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How to make prosecco

This article looks at the preparation of the base wine, pressing the grapes and the fermentation process required to make prosecco.
Two goblets and a bottle of Prosecco in a vineyard

The production of sparkling wine is made of two distinct parts: the production of a still wine (called the base wine), followed by two rounds of fermentation of this base product to obtain the final sparkling wine.

Preparation of the Base Wine

The first step of this production, the preparation of base wine, is practically white vinification, with just some little modifications.

First of all, sparkling wine needs a higher acidity than still wine, because a good level of acidity properly supports one of the main characteristics of sparkling wines–its crispness. The crispness of sparkling wines is due to the small bubbles of carbon dioxide.

Secondly, in the first fermentation, it is preferable to reach a lower ethanol content than that generally found in still wines. Why is this so? Remember that the base wine still has to undergo a second fermentation, which can increase the alcohol content by 1.4-1.5%.

Harvesting the grapes

These two objectives can be obtained simultaneously by harvesting the grapes just before they complete their maturity. This process is used particularly in the production of Champagne wines, which are, in fact, among the most acidic wines. But in the Prosecco area, the Glera grapes are also harvested before the maximum sugar accumulation, in order to preserve, in particular, the malic acid of grapes, which gives freshness to the final wine.

Pressing the Grapes

The pressing of grapes for sparkling wine production uses specific techniques to limit the contact of the juice with the skins. In fact, any excessive extraction of phenolic compounds from the skins will change the organoleptic properties of the wine by increasing its structure.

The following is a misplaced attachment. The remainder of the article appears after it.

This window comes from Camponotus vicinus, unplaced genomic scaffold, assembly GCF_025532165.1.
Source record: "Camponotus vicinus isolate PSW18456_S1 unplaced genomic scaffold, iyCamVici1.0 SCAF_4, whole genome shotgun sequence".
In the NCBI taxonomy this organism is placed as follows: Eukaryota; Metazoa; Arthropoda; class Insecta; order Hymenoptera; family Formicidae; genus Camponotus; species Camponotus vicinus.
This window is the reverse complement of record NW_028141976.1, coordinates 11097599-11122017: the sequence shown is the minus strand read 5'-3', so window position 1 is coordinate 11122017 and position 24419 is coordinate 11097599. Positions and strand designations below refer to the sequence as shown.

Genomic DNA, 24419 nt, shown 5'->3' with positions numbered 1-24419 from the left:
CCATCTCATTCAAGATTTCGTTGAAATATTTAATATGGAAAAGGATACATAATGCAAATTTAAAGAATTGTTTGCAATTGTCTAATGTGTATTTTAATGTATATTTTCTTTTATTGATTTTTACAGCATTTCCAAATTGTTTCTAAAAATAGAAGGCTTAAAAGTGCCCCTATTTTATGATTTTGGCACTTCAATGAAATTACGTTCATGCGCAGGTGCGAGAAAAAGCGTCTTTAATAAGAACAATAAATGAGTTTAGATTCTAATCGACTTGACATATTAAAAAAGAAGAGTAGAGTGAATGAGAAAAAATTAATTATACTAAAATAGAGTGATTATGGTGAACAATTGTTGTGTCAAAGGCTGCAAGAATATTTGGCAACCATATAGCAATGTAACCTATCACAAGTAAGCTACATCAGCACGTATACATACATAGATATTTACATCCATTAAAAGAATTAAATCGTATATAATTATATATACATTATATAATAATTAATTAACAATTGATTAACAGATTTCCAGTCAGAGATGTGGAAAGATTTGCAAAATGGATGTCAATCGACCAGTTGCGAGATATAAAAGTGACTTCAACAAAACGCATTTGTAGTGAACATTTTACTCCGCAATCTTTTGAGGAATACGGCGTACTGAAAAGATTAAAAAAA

Contact must be limited to maintain the main characteristics of the sparkling wines: lightness and freshness. This, of course, will also limit the extraction of aromatic compounds from the grape skins, but fortunately (and not by chance), the grape varieties destined for this kind of production are generally not aromatic.


In Champagne production, the techniques entail the direct pressing of entire clusters, where crushing and pressing happen at the same moment, so practically avoiding the contact of the juice with skins and seeds.


For Prosecco production, so extreme a procedure is not necessary—the grapes are pressed immediately after crushing, still obtaining a juice suitable for sparkling wine production.


After juice preparation, the yeasts are added to perform the fermentation. Different yeast strains are available to winemakers; some of them are able to produce high quantities of secondary metabolites (esters, acetates, etc.) with fruity and floral notes, while others are considered more “neutral”, influencing the wine aroma less.


In Champagne production, after the second fermentation, the contact between the wine and the yeast cells is maintained for a number of months, so that the final aroma of the wine will be characterized by the typical yeast aroma (bread, bread crust, etc.). In this case, to favour the perception of those aromas, the use of neutral yeasts in the first fermentation is preferred.


On the other hand, in the case of Prosecco, in which contact with yeasts after the second fermentation is more limited and the fresh aromas are dominant, the use of “aromatic” yeasts is preferred.

At the end of the first fermentation, the base wine is stabilized and filtered, and then it is ready for the second fermentation. Since the base wine doesn’t have sugars (having sugars would make it microbiologically unstable and difficult to store for a long period of time), and instead, has ethanol to help increase its stability, it can be stored at a low temperature in wineries and used for second fermentation even after several months.

If you’d like to learn more about the making of wine, check out the full online course, from the University of Padova, below.

© Università degli Studi di Padova
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Story of a Wine: The Importance of Being Prosecco

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